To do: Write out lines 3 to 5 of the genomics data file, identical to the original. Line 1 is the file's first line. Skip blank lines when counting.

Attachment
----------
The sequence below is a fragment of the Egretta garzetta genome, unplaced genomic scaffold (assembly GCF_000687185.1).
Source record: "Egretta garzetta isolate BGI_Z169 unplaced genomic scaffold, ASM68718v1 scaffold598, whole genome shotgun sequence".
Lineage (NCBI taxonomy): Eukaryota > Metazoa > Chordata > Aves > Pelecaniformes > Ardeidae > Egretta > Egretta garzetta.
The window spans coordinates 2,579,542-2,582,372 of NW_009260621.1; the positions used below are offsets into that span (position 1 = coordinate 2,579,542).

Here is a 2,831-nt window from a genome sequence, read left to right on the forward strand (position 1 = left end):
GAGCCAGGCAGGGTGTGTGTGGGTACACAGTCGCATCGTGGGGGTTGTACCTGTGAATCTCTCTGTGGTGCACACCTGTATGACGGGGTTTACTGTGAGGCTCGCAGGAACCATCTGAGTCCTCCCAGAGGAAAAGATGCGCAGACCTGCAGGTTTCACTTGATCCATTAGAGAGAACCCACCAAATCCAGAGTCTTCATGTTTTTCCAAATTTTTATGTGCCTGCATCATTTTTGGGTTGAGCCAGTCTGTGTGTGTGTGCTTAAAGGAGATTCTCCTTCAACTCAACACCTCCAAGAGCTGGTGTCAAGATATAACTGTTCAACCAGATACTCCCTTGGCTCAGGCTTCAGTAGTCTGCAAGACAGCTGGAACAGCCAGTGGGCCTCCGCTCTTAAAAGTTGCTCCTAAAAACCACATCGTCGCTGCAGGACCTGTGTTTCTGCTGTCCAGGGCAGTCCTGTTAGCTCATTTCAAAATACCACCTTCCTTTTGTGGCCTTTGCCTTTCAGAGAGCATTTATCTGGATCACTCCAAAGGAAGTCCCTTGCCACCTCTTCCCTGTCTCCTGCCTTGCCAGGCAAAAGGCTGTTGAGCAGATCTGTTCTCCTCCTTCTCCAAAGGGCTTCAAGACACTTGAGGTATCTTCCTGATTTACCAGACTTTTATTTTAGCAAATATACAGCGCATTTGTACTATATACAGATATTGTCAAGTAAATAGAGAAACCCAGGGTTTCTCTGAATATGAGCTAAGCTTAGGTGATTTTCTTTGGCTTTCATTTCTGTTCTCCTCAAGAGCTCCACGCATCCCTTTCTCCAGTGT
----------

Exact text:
Lineage (NCBI taxonomy): Eukaryota > Metazoa > Chordata > Aves > Pelecaniformes > Ardeidae > Egretta > Egretta garzetta.
The window spans coordinates 2,579,542-2,582,372 of NW_009260621.1; the positions used below are offsets into that span (position 1 = coordinate 2,579,542).

Here is a 2,831-nt window from a genome sequence, read left to right on the forward strand (position 1 = left end):